21

Kefitzat Haderech is a Jewish phrase that means "contracting the path". Herbert defines Kwisatz Haderach as "the Shortening of the Way" (Dune: Appendix IV), clearly meaning to reference the Hebrew here. As seen in this answer on SFF, a large quantity of names in Dune are inspired by words from Semitic languages such as Hebrew or Arabic.


16

It's from the Hebrew phrase "Kefitzat Haderech", which literally means "contracting the path". This is even more likely considering "Kwisatz Haderach" means "Shortening of the Way" in Chakosba, a language in Dune.


16

For vowels the letters i, e, a, o, u are used, and (in Sindarin only) y. As far as can be determined the sounds represented by these letters (other than y) were of normal kind, though doubtless many local varieties escape detection. That is, the sounds were approximately those represented by i, e, a, o, u in English machine, were, farther, for, brute, ...


10

Not much. We know very little about the linguistic construction of the Gnommish language. Eoin Colfer is no Tolkien; his novels are valuable more for entertainment than for deep and complex worldbuilding. Gnommish is a spoken language. In-universe, it's not just an enciphered version of English with fancy letters, as the other answers here claim. The fact ...


7

If I understand what you are asking right... here is the answer - Tolkien was not the first to use a made up language and in fact making up languages was quite common. These are just the first two examples I found, I am sure there are more out there. In 1516 Thomas More made the Utopian language for his novel Utopia. He even gave a brief sample of this ...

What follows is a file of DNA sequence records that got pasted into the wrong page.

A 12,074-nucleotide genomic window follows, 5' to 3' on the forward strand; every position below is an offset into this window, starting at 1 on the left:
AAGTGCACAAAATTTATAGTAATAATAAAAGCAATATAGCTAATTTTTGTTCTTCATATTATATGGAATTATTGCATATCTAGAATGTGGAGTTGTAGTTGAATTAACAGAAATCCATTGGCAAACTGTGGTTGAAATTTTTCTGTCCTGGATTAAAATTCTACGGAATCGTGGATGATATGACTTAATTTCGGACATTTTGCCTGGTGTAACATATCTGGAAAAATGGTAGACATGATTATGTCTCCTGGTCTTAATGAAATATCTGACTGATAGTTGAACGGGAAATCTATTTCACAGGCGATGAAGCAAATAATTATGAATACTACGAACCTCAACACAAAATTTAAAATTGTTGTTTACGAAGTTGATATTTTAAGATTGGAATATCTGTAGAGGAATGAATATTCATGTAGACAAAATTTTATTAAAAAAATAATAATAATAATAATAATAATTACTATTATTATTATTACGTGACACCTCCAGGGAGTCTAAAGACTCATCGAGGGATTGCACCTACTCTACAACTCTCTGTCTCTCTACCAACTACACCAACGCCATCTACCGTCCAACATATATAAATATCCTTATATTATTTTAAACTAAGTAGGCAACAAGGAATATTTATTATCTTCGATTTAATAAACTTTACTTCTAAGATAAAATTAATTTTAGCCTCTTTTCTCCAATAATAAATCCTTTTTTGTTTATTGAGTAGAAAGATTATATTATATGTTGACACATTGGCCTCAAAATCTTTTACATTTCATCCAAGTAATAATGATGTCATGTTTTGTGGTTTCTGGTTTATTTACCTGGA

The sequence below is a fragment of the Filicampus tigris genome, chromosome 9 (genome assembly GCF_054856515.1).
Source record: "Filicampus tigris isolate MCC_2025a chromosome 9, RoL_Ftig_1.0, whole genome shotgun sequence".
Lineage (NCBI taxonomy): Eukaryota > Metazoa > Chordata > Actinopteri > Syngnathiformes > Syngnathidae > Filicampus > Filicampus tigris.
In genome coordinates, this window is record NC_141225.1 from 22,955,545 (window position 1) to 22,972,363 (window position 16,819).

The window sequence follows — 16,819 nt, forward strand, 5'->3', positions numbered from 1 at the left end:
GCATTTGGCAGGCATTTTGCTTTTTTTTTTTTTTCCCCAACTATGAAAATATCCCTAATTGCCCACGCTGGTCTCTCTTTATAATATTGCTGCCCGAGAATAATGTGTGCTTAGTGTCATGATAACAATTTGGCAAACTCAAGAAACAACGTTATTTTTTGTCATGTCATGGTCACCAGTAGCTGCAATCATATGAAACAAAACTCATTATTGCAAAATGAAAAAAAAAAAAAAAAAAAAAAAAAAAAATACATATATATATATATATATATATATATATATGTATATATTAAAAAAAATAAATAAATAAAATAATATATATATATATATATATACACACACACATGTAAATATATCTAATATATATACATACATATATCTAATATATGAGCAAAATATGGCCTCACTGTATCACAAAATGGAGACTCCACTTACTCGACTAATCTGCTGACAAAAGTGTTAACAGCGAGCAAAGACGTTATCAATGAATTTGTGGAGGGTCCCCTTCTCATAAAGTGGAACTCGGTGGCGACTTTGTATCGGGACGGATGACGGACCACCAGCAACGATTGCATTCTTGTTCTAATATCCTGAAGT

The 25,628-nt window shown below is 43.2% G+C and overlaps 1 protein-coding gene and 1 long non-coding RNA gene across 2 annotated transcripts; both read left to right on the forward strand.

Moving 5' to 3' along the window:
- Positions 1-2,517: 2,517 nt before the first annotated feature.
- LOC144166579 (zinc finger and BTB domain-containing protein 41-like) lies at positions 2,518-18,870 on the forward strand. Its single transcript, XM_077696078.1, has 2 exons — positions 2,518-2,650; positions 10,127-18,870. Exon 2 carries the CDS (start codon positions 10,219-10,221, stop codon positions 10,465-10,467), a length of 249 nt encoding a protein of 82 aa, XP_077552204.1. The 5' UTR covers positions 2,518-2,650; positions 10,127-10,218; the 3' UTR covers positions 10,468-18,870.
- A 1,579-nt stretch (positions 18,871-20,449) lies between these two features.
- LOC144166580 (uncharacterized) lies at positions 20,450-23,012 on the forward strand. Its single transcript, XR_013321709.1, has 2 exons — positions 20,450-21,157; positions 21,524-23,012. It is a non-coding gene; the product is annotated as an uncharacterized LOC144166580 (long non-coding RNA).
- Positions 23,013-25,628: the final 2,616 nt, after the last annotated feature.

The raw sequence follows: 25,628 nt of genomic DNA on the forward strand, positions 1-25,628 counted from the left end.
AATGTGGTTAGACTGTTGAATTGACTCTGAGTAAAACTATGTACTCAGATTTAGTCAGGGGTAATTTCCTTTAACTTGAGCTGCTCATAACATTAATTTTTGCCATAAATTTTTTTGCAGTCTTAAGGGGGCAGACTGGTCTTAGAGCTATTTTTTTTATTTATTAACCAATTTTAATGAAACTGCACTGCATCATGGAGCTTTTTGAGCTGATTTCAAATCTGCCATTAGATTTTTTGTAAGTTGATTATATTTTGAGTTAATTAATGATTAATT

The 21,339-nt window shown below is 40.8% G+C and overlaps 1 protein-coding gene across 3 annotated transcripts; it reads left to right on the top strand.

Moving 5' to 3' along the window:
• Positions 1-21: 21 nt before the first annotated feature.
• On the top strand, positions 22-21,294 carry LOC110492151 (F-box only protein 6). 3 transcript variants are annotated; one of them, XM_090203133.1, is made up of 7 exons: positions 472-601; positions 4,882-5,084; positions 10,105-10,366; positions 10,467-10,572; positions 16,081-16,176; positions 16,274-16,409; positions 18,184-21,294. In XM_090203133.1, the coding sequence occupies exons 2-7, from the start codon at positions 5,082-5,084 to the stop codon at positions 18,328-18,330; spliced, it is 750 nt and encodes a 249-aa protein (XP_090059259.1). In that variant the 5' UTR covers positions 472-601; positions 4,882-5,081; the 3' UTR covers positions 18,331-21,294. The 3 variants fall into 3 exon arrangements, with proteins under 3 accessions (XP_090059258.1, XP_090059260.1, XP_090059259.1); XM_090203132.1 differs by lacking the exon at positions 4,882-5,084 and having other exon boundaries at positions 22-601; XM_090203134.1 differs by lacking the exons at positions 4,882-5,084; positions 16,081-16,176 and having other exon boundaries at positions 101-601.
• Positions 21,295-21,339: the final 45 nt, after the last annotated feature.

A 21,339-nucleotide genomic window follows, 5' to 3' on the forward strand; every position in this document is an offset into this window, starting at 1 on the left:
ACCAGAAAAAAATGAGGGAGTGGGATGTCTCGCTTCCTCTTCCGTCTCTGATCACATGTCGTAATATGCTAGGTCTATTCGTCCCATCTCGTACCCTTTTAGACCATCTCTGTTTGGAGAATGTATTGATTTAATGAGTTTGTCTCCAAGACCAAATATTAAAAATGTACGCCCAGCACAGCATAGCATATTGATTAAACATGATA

5

The raven's words are never explicitly translated, but they are referenced later. In Chapter 6, "Hunted", of the same book A Wizard of Earthsea: Hope and mistrust struggled in Ged’s mind as he listened. A wizardly man soon learns that few indeed of his meetings are chance ones, be they for good or for ill. "In what land is the Court of the ...


1

The closest I've seen is A Clockwork Orange by Anthony Burgess, whose first-person narrator, Alex, narrates the entire novel in NadSat. Nadsat isn't a distinct fictional language, as you ask for, but it is a fictional argot invented by Burgess. Here's a representative quote from Goodreads, which is clearly readable but not fully comprehensible to an English ...


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